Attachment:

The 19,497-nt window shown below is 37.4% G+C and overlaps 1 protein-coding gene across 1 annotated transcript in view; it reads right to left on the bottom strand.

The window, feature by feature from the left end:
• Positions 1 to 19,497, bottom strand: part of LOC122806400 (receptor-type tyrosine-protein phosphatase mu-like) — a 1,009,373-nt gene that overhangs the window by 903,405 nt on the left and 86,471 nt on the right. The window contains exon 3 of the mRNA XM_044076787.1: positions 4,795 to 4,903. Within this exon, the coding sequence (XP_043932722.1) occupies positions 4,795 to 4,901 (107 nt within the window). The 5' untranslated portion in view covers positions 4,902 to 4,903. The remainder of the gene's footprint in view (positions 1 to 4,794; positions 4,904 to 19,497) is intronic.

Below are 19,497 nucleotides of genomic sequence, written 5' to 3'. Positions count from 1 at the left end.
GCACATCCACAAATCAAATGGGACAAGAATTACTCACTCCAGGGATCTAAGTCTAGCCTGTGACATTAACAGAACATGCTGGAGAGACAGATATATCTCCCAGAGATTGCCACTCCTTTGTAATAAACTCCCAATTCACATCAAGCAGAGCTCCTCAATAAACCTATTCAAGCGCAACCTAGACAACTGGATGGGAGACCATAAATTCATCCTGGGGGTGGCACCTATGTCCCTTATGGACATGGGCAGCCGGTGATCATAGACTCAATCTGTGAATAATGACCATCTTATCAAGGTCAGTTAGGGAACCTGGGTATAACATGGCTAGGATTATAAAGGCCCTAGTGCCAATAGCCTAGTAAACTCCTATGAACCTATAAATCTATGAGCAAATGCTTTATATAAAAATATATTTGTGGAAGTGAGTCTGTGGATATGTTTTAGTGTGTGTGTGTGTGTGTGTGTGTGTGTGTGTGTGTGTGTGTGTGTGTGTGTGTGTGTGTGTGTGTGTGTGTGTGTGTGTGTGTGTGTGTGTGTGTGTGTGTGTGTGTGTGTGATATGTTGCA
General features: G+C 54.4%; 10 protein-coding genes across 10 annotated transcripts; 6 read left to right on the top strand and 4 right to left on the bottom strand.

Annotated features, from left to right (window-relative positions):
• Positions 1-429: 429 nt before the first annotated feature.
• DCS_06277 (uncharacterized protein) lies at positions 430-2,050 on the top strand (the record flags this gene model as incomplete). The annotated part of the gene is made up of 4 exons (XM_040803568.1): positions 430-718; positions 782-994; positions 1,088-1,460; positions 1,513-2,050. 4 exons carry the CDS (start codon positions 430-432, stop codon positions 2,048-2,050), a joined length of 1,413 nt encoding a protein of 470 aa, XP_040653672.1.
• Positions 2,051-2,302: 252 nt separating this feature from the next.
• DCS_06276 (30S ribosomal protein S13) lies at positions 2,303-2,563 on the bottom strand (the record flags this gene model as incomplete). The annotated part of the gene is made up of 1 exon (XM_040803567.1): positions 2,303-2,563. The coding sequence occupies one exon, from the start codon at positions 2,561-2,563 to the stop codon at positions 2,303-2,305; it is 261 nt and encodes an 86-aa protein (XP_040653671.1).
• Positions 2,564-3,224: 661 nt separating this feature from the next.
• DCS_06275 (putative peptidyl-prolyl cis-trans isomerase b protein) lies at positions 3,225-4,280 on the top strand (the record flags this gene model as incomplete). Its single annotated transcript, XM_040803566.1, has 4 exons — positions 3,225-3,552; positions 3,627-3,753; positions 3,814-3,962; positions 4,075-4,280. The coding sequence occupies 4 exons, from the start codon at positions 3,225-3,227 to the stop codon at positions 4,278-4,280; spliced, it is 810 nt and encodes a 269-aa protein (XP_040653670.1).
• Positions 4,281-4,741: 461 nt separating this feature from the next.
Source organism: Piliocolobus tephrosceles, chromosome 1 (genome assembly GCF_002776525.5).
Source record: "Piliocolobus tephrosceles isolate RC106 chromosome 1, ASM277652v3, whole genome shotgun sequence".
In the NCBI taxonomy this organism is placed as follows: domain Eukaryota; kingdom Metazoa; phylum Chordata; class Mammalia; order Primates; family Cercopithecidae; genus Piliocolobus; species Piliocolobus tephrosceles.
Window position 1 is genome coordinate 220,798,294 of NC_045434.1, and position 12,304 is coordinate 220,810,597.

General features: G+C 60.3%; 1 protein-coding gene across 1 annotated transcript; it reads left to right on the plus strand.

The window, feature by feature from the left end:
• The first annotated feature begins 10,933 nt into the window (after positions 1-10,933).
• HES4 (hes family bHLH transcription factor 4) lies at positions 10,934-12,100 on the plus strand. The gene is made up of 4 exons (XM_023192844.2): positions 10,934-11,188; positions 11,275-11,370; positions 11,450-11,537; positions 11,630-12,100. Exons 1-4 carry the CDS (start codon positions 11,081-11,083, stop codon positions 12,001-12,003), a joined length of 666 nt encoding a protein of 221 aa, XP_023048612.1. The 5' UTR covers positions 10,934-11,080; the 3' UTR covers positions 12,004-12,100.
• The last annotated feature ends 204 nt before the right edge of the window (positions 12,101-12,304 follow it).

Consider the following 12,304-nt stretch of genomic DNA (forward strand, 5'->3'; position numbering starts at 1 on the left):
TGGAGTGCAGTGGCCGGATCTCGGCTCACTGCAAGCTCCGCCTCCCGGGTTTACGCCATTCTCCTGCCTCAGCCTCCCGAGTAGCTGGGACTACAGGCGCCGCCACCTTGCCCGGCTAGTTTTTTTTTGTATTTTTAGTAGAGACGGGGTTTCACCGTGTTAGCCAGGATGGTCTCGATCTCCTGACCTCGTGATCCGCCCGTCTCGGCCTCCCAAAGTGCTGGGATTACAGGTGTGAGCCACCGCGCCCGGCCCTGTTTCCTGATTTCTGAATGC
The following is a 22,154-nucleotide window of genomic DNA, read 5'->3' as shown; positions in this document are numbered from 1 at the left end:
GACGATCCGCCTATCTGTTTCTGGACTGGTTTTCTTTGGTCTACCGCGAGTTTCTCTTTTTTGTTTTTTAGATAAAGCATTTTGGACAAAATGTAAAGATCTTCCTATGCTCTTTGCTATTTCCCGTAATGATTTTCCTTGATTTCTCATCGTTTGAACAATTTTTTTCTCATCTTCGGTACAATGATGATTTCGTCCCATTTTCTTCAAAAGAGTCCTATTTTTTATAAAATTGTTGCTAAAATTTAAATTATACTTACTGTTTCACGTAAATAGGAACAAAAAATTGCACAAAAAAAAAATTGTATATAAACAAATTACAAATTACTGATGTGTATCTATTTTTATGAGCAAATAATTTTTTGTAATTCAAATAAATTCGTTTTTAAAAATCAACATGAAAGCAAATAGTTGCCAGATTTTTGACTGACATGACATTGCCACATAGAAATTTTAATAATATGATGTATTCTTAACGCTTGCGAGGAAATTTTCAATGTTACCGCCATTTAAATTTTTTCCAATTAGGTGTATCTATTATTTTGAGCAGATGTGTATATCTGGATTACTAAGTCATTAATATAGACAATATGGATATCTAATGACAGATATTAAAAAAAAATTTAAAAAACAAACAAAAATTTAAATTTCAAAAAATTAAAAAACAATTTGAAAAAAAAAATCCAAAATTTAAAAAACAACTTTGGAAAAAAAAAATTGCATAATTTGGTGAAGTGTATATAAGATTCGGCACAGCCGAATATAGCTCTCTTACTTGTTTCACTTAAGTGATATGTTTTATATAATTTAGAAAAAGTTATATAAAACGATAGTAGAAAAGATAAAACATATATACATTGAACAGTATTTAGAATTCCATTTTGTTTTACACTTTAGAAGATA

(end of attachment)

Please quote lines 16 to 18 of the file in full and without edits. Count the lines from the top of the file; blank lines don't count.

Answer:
Source record: "Piliocolobus tephrosceles isolate RC106 chromosome 1, ASM277652v3, whole genome shotgun sequence".
In the NCBI taxonomy this organism is placed as follows: domain Eukaryota; kingdom Metazoa; phylum Chordata; class Mammalia; order Primates; family Cercopithecidae; genus Piliocolobus; species Piliocolobus tephrosceles.
Window position 1 is genome coordinate 220,798,294 of NC_045434.1, and position 12,304 is coordinate 220,810,597.